Friday, November 25, 2011

Saving Social Security

Note: To become your neighborhood's expert on Social Security, you really only need to read one article: Roger Lowenstein's excellent A Question of Numbers, written for the New York Times in 2005. It includes a good history of the program (and the vitriolic criticism is has incurred over the last seventy years) and an excellent discussion of the state of its finances.

Social Security has come under a lot of criticism lately, be it Gov. Perry’s  claim that it is a Ponzi scheme, or Herman Cain’s claim that it will go bankrupt in 2037. Even less addled folk have chimed in, calling for raising the age of eligibility, reducing benefits or … even having to raise payroll taxes.

This is all … bullshit. Social Security is doing very well, thank you, but it could use a little assistance in dealing with bump in expenditures that will be caused by the retirement of the baby-boomers. After that, it’s clear sailing as far as the eye can see.

If you'll open up your copy of the 2010 Social Security Board of Trustees Report to page 15, you’ll find the graph above. From about 2015 to 2030, Social Security expenditures are expected to rise – but after that, they stay flat all the way out to 2080. Hardly a crisis.

But it would still be a good idea to help out this essential social program, so let’s see how big a problem it is and what we can do about it.

According to the Congressional Budget Office Director’s blog:
Under current law, the resources dedicated to financing the program over the next 75 years fall short of the benefits that will be owed to beneficiaries by about 0.6 percent of gross domestic product (GDP). In other words, to bring the program into actuarial balance over the 75 years, payroll taxes would have to be increased immediately by 0.6 percent of GDP and kept at that higher rate, or scheduled benefits would have to be reduced by an equivalent amount, or some combination of those changes and others would have to be implemented.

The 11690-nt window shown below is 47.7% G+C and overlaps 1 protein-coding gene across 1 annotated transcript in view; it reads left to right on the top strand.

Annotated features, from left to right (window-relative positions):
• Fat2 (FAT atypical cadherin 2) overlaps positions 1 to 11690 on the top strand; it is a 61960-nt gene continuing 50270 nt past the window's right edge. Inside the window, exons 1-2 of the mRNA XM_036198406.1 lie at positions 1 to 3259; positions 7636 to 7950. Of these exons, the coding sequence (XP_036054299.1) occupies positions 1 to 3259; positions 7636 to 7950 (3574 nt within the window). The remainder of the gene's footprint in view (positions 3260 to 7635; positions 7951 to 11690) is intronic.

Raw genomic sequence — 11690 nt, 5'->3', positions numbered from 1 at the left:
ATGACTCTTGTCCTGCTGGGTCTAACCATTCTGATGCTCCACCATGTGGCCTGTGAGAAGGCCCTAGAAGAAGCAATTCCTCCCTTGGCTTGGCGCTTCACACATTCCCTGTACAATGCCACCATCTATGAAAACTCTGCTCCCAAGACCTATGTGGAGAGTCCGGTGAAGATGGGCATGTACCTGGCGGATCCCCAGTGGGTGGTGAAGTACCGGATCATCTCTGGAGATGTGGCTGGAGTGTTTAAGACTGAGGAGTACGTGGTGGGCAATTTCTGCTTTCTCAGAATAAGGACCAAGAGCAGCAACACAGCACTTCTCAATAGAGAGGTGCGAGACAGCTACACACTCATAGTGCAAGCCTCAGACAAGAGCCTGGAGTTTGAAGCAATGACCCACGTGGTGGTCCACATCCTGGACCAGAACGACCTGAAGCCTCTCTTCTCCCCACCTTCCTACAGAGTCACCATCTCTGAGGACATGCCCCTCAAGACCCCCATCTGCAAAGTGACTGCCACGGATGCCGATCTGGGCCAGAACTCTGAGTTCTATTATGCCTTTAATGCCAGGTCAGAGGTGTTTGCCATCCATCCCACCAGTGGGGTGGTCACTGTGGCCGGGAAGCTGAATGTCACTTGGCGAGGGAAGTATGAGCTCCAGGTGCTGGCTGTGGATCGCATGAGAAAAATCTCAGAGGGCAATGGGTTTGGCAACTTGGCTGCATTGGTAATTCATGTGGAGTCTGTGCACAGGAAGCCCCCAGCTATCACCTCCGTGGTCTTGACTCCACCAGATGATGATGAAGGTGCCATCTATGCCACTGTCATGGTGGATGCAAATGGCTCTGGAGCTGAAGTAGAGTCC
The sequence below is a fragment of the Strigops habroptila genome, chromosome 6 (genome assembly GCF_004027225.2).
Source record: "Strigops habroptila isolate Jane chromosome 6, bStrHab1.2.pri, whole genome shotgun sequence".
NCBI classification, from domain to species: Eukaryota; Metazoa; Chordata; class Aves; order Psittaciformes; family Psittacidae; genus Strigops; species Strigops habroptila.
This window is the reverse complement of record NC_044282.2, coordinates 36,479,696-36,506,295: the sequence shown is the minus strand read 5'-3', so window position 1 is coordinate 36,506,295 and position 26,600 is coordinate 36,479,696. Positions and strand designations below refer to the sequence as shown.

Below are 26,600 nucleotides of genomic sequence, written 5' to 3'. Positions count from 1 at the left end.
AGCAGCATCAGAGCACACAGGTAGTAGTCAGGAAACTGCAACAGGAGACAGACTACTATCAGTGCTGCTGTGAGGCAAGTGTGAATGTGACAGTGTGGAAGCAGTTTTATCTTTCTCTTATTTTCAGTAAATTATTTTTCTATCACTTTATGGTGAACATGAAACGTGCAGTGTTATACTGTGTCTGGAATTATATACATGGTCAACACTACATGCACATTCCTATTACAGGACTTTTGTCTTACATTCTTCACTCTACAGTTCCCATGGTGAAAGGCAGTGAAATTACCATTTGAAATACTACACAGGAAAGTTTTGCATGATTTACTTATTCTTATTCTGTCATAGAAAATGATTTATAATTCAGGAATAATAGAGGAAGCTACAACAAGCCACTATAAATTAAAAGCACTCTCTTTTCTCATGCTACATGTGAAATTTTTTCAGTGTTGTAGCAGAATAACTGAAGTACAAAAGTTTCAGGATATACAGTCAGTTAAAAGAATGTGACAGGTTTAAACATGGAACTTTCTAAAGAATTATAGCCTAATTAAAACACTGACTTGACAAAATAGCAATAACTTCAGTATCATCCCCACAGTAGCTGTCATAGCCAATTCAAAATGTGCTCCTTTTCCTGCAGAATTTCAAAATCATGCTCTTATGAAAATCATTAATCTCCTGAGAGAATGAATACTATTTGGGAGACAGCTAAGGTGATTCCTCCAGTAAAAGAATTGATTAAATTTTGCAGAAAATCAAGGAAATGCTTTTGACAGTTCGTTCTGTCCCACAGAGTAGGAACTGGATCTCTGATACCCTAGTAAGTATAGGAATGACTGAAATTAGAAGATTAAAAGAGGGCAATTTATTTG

So Social Security isn't going to go bankrupt, though it will start running a deficit, one which have to be picked up by the federal government -- or addressed by things like raising the eligibility age or cutting benefits.

But the problem, while sizable, hardly constitutes a crisis. This is all due to the Social Security reforms under Reagan, which saw -- among a bunch of other reforms -- an increase in payroll taxes to address the strain to be caused by retiring baby-boomers. That means the problem which we face --a gap of 0.6% of  GDP -- is as small as it is.

Nicely, the folk over at the Social Security Administration analyzed thirty options and published a graph with their findings. 

Now take a look at fourth line down, the one that says “Eliminate the Taxable Maximum.” In English, this refers to getting rid of a tax break which allows the wealthy (and the fairly well off) from having to pay Social Security taxes on all of their earned income. Right now, if you make $1 million, you only have to pay Social Security taxes on the first $106,800. For the remaining $893,200 -- hey, no worries!

By junking this one egregious tax break, we’d be able to add 0.6% GDP back into Social Security. Now, according to the CBO Director’s blog, the shortfall we’re facing is…. 0.6% GDP!

Holy shit. We’re done!

The retirement age stays the same; no screwing around with benefits. All we need to do is close one tax loophole.